• Saw American Splendor last weekend. Wasn’t really impressed. Haven’t read the guy’s comics, but the way everything was portrayed in the movie, he didn’t really seem deserving of all the recognition. With the exception of his cancer, his pain and anguish seemed to be self-imposed or a consequence of his own laziness. I hate people like that.
  • Took advantage of a pre-order pricing mistake at Amazon.ca for Angel: Season 3, and got the box set for a measley CDN$38. Threw in a copy of High Fidelity to push the order high enough to get free shipping. Now there’s a decent movie — then again, I’m a sucker for John Cusack in these roles (Grosse Point Blank being another).
  • Watched the extra features on Tim’s Lost in Translation DVD[2]. Sofia Coppola always looks like she’s scowling — no wonder she never made it as an actress.
  • We bought a portable humidifier because the winters are so dry in Kitchener/Waterloo. The thing needs refilling every 8 hours though, and if you let it run dry the owner’s manual warns of famine, war, despair, and other generally bad things. I’ve forgotten to refill it in the morning on at least 4 separate occasions to date. Maintaining this thing’s annoying, I imagine it rivals the kind of concerted effort required to raise a child[3].

[1] Notice how it had the Rogers “Wave” logo on it – now that’s old school.

[2] Haven’t decided whether I’ll buy it yet: 1) When you get right down to it, the movie just looks pretty and has a few gems of dialog. Perhaps not worth $27; and 2) Hube’s theory is that they’ll release a special Academy Award edition of the DVD with more bonus features (since this one seems a little bit skimpy). Guess I’ll wait and see if they do that.

[3] Contrary to what it may seem, I’m not a child hater. I like children, I do the whole diaper thing, have no problems playing with them, and I don’t get mad if I’m drooled on. It’s just a lot of work, and the last thing I need now is more of that.

Polarized electrical sockets

About 4 years ago I was in Germany with my family, visiting an aunt and uncle who live there. My dad had recently bought one of those Digital8 Sony camcorders, which was meant for travel since the AC adapter could handle both 120 and 240 volts out of the box. The shape of the electrical outlets in Germany are the same as in North America, but there was a slight problem when we went to charge the camcorder battery. My aunt and uncle live in an older house, so the electrical outlets aren’t polarized (“polarized” meaning one prong is larger than the other, so non-grounded plugs can only be inserted in one direction).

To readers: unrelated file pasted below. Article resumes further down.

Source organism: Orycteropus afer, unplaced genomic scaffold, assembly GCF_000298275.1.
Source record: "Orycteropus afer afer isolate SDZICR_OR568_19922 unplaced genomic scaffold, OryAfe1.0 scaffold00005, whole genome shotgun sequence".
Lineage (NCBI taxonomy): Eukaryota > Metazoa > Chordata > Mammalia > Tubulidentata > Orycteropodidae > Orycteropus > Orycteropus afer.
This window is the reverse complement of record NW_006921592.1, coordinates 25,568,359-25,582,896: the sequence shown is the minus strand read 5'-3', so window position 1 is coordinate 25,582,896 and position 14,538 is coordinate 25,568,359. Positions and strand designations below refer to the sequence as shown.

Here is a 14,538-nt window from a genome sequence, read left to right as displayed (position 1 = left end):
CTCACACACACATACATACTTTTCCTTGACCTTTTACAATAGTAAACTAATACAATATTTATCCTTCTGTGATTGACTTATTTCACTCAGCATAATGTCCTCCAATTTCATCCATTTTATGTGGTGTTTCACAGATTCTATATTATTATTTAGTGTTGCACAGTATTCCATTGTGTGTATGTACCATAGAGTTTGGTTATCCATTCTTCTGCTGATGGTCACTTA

My uncle goes and phones Sony Germany and asks if its OK to file down the larger prong so that it’ll fit in the socket. They give the OK, which makes sense since it’s AC. Neither prong is really a “positive” or “negative” so to speak, they alternate polarity some 50-60 times per second, depending which part of the world you’re in.

So the question that’s been bugging me on and off since then is why they bother making sockets and plugs polarized in the first place. I’ve periodically googled for the answer, but never come up with anything useful until now[1]. Even then, it’s a single page, only available from the Google cache, and it doesn’t come outright and explain why. It’s like some weird electrical engineering conspiracy to keep the secret of socket polarization under wraps.

The answer turns out to be obvious, but it never occurred to me before because I was always thinking in terms of how DC batteries work. They’re rated for a certain voltage, with one terminal positive, one terminal negative. That doesn’t mean the negative terminal is at 0V and the positive is at 1.5V (e.g. on an AA cell). It just means the difference between the two terminals is 1.5V. In fact, the negative terminal will most likely be floating somewhere above or below 0V, unless it’s pulled to ground by an external source.

So for some reason I always thought of AC outlets in the same way (i.e. the difference between the two “live” prongs would always be 120V/240V, with the positive and negative alternating at 50Hz/60Hz, but neither terminal would ever be guaranteed to be at any fixed value). I thought only the third “ground” prong was guaranteed to be 0V.

Not so. The larger prong is actually fixed at ground, and the smaller prong just carries a 50Hz/60Hz sine wave. So polarization is a useful safety measure because when a device is plugged in but turned off, it would be nice if the switch cut off the lead attached to the smaller prong. That way, any sort of energy storage components (e.g. capacitors, inductors) in the device will not get charged up and cause electrical shock if the device is opened and prodded. Makes perfect sense now.

I think it’s all kind of dubious as a safety measure though, especially in comparison to the direness of the warnings against filing down the larger prong and/or forcing the plugs in “backwards”. I mean, who opens and prods while things are still plugged in?

[1] This time around I was prompted to google for the answer while reading the manual to the APC SmartUPS 1400 that Tim got me for Christmas. The manual kind of touches on how the UPS can detect if the electrical socket is wired correctly.